Nicholas Flat 07

Oaks along the trail

Nicholas Flat Pano 01

Panorama along the Meadow Trail

When you arrive back at the Nicholas Flat/Meadow trail junction you’ll start back down your original trail, but about 20 feet from the junction look for a trail heading off to the right. This trail will lead you down to a large artificial pond at the head of the canyon.

Nicholas Flat Pano 02

Panorama of the nearly dry cattle pond

Most years this pond is quite full, but with this year’s drought almost no water is left. The stain on the rocks shows the pond’s average height.

Spend some time exploring here. Look for a spur trail off to the right that will take you to the rocks at the south end of the pond, overlooking San Nicholas Canyon and the Pacific far below.

Nicholas Flat 08

Looking down San Nicholas Canyon towards the distant shore

The most random finding from my explorations? A full sized kayak, full of holes and unfit for the water, sitting serenely under the oaks some distance from the pond. If only there were some way to know the story of how it got here.


Nicholas Flat 09

Random finding: an abandoned kayak; perhaps found at the bottom of the nearly dry pond?

When you have finished exploring, follow the trail north along the pond’s edge. This will take you back to your original route: turn right and then left to make the final climb back to the parking lot.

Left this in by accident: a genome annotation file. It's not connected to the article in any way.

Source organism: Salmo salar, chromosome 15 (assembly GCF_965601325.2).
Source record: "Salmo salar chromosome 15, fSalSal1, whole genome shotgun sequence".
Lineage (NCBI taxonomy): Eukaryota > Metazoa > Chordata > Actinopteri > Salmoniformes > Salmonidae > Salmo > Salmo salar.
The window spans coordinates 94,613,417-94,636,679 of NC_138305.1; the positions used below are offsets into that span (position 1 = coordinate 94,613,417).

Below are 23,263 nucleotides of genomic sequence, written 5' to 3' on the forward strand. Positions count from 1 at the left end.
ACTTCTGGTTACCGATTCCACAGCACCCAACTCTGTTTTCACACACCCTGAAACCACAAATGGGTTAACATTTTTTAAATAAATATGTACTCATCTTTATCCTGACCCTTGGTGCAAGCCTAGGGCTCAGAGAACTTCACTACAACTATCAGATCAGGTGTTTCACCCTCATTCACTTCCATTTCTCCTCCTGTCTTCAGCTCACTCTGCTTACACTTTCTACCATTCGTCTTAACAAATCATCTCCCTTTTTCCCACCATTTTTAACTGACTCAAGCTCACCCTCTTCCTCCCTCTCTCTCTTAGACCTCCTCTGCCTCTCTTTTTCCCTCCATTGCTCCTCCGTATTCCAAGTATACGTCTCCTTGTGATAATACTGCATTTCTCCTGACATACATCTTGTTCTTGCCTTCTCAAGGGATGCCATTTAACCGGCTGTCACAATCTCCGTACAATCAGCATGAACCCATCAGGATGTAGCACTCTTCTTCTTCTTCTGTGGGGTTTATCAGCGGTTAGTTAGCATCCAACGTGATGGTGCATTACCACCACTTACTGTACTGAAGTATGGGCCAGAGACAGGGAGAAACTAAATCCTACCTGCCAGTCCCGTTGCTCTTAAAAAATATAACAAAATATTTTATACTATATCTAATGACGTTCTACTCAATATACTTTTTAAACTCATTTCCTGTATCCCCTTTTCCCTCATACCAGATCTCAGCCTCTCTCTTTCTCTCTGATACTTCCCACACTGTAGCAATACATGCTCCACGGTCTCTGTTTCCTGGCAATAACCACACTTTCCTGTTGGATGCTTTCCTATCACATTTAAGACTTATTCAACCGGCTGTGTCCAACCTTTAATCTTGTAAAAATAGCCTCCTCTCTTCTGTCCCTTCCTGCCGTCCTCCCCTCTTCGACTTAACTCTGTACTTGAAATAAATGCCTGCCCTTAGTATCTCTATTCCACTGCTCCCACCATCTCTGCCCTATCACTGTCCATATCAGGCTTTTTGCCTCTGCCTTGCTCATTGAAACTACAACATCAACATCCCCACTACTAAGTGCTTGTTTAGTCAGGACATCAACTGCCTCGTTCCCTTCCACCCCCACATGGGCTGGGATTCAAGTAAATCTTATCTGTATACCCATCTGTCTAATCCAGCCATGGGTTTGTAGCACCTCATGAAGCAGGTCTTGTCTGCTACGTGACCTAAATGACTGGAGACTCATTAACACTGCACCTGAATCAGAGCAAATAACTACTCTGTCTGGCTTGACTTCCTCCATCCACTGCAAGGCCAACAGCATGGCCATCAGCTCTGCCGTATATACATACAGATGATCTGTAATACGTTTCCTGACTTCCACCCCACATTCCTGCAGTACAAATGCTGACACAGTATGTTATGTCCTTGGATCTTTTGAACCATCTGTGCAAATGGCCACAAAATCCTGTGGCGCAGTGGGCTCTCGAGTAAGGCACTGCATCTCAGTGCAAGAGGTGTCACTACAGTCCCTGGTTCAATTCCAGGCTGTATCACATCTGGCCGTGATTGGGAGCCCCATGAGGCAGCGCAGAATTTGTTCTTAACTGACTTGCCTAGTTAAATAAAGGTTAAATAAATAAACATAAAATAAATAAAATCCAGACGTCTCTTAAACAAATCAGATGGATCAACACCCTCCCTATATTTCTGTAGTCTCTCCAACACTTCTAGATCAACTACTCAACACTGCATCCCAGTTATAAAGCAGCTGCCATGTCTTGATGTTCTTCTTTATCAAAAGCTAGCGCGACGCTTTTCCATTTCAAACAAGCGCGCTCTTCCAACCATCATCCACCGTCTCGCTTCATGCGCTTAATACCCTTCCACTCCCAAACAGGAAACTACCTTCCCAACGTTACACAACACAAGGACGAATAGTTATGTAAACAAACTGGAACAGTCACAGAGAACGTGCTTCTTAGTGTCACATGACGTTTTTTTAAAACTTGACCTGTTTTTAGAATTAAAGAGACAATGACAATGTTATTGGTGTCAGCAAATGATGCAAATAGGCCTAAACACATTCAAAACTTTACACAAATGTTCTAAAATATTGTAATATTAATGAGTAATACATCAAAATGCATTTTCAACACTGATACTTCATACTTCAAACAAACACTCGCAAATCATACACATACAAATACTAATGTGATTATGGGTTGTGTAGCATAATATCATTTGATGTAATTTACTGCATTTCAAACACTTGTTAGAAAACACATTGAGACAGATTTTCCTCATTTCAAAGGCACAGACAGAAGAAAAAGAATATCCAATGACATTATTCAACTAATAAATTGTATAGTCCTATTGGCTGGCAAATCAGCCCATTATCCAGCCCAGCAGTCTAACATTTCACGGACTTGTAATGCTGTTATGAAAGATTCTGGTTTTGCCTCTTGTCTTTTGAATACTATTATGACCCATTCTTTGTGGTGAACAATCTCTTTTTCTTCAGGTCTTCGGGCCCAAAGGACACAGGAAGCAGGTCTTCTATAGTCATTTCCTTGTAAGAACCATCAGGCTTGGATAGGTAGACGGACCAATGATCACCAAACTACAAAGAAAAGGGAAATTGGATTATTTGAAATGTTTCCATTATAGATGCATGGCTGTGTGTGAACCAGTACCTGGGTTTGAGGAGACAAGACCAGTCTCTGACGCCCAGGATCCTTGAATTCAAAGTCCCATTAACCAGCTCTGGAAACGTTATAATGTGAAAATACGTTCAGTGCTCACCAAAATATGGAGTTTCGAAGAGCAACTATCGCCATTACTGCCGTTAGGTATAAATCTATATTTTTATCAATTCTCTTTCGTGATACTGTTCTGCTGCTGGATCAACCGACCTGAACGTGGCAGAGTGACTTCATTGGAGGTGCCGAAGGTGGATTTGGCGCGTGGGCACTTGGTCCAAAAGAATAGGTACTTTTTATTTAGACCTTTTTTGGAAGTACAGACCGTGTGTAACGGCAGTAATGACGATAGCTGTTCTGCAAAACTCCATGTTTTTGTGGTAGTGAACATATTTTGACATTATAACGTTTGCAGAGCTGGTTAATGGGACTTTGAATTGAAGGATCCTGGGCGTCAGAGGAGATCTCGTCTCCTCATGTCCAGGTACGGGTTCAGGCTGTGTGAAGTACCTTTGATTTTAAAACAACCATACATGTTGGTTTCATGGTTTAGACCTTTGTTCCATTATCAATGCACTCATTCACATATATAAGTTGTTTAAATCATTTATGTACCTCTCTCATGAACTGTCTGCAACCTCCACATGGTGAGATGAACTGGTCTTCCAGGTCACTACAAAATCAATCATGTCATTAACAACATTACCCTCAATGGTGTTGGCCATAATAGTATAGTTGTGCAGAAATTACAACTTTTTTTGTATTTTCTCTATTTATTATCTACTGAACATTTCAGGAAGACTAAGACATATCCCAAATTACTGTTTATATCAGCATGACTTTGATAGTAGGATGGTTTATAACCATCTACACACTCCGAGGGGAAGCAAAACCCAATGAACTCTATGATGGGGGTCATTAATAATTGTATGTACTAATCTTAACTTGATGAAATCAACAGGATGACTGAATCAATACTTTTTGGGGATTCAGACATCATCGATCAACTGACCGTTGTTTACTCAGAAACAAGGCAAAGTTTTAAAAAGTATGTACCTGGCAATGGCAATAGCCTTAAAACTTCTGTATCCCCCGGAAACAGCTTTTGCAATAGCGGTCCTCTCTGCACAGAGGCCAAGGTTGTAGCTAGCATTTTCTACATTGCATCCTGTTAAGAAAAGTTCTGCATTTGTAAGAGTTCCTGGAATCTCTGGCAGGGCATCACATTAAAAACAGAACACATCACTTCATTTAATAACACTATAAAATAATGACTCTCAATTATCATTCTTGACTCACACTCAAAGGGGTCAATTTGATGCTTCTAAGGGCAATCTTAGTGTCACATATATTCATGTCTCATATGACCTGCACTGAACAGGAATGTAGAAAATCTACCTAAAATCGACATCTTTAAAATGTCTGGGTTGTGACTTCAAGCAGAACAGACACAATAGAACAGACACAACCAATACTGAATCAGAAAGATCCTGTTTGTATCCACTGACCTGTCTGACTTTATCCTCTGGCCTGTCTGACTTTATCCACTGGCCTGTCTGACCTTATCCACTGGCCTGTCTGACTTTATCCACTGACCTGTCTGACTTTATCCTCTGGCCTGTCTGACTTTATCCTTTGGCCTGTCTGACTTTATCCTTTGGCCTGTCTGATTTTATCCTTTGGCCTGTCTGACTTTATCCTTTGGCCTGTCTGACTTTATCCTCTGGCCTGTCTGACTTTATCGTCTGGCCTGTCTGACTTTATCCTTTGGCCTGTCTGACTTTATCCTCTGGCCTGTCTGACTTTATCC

Total distance: ~4 miles

Elevation Gain/Loss: 350’/350′


Directions: From PCH (State Route 1), turn north onto Decker Road (State Highway 23) and drive 2.5 miles north. Turn left on Decker School Road and follow it to the end. Park along the edge of the turnout, being sure not to block either gate.



  1. Whenever you post these pics of cool trails, I want to ride my mt. bike! 🙂 Love the old kayak pic!!

  2. Wonderful writeup. Thanks.

  3. The abandoned kayak has been placed there as a shelter for you to live in when you decide to burn your money and check out of mainstream life.

    Please don’t wait ’til spring to try to leave lest you find yourself trapped behind a raging river of melted snow. Oh then I suppose you could just kayak on out. But don’t eat the berries!

    J/K – nice looking hike!

  4. Hmmm … I posted a comment and it never appeared. Oh Well.

    I’m glad you could find a hike that could turn this gloomy day into a fun, dew covered day. I did this hike back in September when it was overcast but with a little sun peaking through. You’re right, it is nice in the sun too. I started from the Leo Carillo campground which make it a little tougher but you have some awesome ocean views.

    It’s amazing how much the pond water level has dropped since I was there. It will be gone altogether if it doesn’t rain soon. When I was there the kayak was on the edge of the pond stuck in the mud.

  5. *kb* – That Kayak was the most random find!

    Aaron – Thanks!

    Charlotte – Heh, excellent wilderness tips! 😉

    Homer – That’s pretty cool that you did the trail before, and saw the kayak no less!